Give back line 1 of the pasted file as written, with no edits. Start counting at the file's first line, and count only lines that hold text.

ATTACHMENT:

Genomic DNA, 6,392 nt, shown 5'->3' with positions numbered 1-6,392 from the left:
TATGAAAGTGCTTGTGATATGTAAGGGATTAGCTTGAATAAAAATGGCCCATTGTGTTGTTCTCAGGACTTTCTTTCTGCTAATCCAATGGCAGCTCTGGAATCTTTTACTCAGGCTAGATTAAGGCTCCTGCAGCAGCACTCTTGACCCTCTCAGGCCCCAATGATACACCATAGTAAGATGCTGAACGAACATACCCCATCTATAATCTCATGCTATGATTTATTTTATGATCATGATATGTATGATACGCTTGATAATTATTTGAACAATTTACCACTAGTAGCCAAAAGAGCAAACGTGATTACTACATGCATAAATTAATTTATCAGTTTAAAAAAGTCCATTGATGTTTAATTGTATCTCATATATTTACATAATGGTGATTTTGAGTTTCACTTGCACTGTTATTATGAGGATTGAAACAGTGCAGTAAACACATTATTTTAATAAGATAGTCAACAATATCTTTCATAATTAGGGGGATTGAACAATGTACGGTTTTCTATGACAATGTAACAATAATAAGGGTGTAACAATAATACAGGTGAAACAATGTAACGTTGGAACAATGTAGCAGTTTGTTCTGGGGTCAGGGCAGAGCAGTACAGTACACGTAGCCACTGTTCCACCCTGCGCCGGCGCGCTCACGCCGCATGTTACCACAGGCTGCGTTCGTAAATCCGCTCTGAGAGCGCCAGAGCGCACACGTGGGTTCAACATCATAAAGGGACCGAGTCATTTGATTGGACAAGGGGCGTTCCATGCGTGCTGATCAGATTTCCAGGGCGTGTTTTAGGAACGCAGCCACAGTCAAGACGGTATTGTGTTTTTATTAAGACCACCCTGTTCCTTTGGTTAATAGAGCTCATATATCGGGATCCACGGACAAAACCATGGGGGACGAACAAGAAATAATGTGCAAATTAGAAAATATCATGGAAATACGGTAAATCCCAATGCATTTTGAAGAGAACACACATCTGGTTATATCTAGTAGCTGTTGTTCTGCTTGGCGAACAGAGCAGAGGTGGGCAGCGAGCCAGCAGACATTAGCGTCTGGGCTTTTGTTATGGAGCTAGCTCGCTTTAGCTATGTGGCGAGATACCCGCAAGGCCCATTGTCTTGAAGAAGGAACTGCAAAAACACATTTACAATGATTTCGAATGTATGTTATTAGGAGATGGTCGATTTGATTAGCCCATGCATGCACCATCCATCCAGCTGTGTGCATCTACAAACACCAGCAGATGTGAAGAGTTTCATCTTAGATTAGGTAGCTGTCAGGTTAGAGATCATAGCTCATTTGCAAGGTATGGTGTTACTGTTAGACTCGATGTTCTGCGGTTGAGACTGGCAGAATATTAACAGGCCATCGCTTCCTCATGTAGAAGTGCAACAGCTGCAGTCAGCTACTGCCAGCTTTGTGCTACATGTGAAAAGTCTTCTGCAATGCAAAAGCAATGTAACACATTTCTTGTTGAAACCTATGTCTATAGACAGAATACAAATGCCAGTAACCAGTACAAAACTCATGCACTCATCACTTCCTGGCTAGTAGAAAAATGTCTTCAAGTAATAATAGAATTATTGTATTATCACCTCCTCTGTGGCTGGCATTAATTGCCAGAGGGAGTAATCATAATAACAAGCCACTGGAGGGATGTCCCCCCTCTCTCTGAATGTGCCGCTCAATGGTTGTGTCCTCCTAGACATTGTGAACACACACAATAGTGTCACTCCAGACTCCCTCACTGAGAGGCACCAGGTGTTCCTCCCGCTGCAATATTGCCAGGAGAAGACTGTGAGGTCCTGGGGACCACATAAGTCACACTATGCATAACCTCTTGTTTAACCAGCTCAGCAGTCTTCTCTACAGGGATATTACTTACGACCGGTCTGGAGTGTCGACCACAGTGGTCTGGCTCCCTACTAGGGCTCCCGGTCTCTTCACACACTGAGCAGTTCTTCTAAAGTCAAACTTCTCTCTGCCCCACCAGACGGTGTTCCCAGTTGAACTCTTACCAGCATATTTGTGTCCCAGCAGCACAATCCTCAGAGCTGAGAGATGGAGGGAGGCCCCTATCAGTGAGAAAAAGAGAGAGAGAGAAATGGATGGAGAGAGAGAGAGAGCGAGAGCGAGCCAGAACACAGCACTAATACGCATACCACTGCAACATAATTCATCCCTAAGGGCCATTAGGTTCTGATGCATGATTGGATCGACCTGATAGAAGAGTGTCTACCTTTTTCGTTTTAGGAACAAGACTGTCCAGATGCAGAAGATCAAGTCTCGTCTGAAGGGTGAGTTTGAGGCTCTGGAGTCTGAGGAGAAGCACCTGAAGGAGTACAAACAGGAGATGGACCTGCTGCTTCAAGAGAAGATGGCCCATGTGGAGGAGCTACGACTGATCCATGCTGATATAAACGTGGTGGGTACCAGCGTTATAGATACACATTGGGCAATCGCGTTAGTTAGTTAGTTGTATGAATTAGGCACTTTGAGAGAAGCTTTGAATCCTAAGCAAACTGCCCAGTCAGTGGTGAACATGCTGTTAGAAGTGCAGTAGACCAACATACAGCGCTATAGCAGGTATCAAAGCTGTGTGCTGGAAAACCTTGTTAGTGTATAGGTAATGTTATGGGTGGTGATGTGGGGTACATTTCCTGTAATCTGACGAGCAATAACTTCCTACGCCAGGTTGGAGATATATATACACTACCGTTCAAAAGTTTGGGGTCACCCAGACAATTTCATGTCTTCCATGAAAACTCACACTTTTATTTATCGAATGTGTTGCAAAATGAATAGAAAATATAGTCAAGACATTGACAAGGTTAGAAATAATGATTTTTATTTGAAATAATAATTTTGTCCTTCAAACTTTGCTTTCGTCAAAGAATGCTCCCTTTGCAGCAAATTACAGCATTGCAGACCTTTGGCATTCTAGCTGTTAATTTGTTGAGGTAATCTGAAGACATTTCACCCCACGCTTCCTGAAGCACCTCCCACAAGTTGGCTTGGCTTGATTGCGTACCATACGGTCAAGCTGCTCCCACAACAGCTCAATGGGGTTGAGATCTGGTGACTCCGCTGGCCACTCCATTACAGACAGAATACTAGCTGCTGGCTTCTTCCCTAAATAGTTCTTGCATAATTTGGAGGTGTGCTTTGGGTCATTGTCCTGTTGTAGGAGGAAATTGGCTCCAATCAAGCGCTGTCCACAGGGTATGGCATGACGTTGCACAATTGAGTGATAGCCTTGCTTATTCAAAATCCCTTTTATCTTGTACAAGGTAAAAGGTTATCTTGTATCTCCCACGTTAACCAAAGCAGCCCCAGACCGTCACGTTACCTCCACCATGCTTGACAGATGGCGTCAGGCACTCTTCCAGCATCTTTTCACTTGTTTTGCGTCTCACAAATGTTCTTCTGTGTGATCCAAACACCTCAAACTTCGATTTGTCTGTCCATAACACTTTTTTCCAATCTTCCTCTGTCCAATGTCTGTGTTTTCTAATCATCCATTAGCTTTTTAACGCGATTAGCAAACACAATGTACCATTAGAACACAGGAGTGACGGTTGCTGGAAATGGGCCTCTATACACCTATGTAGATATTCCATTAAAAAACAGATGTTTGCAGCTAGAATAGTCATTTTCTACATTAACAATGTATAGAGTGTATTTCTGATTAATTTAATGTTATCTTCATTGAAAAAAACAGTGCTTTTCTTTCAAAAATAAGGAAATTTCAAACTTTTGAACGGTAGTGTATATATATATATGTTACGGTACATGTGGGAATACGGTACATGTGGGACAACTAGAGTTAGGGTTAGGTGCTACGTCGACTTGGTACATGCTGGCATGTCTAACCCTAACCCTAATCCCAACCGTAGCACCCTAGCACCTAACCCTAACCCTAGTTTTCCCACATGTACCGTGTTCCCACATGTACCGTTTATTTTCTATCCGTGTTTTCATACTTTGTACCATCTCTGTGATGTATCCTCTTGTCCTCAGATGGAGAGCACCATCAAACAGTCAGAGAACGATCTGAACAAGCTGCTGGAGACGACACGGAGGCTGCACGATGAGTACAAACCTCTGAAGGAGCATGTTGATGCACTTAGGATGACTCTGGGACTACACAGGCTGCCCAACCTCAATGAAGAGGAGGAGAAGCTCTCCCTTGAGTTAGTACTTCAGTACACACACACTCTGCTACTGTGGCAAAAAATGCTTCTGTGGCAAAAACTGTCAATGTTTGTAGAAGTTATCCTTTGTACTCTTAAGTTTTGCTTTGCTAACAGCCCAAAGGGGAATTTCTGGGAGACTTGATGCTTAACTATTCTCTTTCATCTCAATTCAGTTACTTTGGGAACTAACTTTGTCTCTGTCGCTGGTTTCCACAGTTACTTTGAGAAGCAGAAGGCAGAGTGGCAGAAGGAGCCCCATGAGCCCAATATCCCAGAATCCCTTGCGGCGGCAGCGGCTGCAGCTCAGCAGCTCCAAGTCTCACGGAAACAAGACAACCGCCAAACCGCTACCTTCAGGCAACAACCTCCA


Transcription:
Genomic DNA, 6,392 nt, shown 5'->3' with positions numbered 1-6,392 from the left: